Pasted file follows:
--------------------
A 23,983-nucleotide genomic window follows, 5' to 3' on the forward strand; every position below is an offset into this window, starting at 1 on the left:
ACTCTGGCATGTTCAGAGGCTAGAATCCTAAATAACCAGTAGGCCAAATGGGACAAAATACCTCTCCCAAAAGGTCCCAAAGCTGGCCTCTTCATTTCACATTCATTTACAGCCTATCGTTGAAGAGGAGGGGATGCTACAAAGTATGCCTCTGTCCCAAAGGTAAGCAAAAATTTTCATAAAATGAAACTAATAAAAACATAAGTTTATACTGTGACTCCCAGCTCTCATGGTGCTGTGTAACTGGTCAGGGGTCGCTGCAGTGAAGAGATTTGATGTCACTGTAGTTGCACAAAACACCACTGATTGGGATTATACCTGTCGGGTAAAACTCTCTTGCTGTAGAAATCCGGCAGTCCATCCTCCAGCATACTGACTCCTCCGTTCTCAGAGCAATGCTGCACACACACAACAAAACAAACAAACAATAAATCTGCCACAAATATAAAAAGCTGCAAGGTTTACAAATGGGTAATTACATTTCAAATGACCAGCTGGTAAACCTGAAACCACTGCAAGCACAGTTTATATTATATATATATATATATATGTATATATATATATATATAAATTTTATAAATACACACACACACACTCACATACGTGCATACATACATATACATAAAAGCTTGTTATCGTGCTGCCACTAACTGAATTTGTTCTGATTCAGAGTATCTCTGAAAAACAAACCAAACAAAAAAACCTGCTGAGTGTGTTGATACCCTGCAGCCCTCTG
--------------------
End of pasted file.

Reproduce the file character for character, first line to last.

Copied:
A 23,983-nucleotide genomic window follows, 5' to 3' on the forward strand; every position below is an offset into this window, starting at 1 on the left:
ACTCTGGCATGTTCAGAGGCTAGAATCCTAAATAACCAGTAGGCCAAATGGGACAAAATACCTCTCCCAAAAGGTCCCAAAGCTGGCCTCTTCATTTCACATTCATTTACAGCCTATCGTTGAAGAGGAGGGGATGCTACAAAGTATGCCTCTGTCCCAAAGGTAAGCAAAAATTTTCATAAAATGAAACTAATAAAAACATAAGTTTATACTGTGACTCCCAGCTCTCATGGTGCTGTGTAACTGGTCAGGGGTCGCTGCAGTGAAGAGATTTGATGTCACTGTAGTTGCACAAAACACCACTGATTGGGATTATACCTGTCGGGTAAAACTCTCTTGCTGTAGAAATCCGGCAGTCCATCCTCCAGCATACTGACTCCTCCGTTCTCAGAGCAATGCTGCACACACACAACAAAACAAACAAACAATAAATCTGCCACAAATATAAAAAGCTGCAAGGTTTACAAATGGGTAATTACATTTCAAATGACCAGCTGGTAAACCTGAAACCACTGCAAGCACAGTTTATATTATATATATATATATATATGTATATATATATATATATAAATTTTATAAATACACACACACACACTCACATACGTGCATACATACATATACATAAAAGCTTGTTATCGTGCTGCCACTAACTGAATTTGTTCTGATTCAGAGTATCTCTGAAAAACAAACCAAACAAAAAAACCTGCTGAGTGTGTTGATACCCTGCAGCCCTCTG